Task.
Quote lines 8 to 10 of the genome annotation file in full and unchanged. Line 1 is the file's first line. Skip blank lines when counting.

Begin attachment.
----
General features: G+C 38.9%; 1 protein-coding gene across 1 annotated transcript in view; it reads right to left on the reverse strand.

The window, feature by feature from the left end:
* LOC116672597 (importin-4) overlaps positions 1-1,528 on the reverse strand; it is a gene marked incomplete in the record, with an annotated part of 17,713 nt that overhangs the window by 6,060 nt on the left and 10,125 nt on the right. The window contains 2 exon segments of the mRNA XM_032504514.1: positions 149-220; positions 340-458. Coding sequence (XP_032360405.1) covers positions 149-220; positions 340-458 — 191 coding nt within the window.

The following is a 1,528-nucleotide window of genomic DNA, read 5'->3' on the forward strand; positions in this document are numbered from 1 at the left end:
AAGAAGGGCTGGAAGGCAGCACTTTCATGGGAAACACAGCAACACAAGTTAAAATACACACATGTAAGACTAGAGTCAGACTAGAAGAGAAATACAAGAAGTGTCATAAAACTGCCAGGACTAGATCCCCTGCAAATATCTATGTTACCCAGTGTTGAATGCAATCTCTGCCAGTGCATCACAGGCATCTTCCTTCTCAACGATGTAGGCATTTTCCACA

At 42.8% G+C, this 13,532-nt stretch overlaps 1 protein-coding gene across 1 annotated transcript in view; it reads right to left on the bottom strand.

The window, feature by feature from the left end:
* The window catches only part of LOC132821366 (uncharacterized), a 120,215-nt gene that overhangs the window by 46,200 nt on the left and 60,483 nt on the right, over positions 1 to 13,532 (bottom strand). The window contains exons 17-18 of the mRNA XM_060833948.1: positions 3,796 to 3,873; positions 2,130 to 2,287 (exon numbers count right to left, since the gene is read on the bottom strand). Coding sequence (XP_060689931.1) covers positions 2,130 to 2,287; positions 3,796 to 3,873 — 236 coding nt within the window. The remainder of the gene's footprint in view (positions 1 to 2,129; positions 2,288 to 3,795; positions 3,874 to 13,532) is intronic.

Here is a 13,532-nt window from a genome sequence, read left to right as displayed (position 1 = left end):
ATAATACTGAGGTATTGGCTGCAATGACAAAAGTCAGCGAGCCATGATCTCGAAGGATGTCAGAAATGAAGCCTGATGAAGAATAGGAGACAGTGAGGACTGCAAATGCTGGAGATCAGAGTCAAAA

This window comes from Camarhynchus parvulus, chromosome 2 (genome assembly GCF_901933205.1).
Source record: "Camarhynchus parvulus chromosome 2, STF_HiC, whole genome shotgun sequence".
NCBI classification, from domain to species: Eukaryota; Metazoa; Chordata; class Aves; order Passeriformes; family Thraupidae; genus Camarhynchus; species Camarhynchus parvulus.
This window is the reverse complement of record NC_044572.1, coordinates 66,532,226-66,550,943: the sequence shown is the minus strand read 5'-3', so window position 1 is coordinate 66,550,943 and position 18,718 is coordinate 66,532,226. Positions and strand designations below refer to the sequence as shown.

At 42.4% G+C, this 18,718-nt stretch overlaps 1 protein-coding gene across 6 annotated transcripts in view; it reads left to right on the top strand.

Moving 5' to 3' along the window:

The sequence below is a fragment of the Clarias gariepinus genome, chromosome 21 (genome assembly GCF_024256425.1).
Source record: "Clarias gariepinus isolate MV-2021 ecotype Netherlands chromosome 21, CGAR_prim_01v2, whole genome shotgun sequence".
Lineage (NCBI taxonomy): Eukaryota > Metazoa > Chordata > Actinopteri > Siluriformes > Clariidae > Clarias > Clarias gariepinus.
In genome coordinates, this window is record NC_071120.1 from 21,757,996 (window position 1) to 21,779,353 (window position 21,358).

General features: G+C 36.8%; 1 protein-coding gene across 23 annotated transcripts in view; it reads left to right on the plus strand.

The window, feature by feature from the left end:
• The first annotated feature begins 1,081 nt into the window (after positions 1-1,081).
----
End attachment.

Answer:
* The window catches only part of LOC132821366 (uncharacterized), a 120,215-nt gene that overhangs the window by 46,200 nt on the left and 60,483 nt on the right, over positions 1 to 13,532 (bottom strand). The window contains exons 17-18 of the mRNA XM_060833948.1: positions 3,796 to 3,873; positions 2,130 to 2,287 (exon numbers count right to left, since the gene is read on the bottom strand). Coding sequence (XP_060689931.1) covers positions 2,130 to 2,287; positions 3,796 to 3,873 — 236 coding nt within the window. The remainder of the gene's footprint in view (positions 1 to 2,129; positions 2,288 to 3,795; positions 3,874 to 13,532) is intronic.

Here is a 13,532-nt window from a genome sequence, read left to right as displayed (position 1 = left end):
ATAATACTGAGGTATTGGCTGCAATGACAAAAGTCAGCGAGCCATGATCTCGAAGGATGTCAGAAATGAAGCCTGATGAAGAATAGGAGACAGTGAGGACTGCAAATGCTGGAGATCAGAGTCAAAA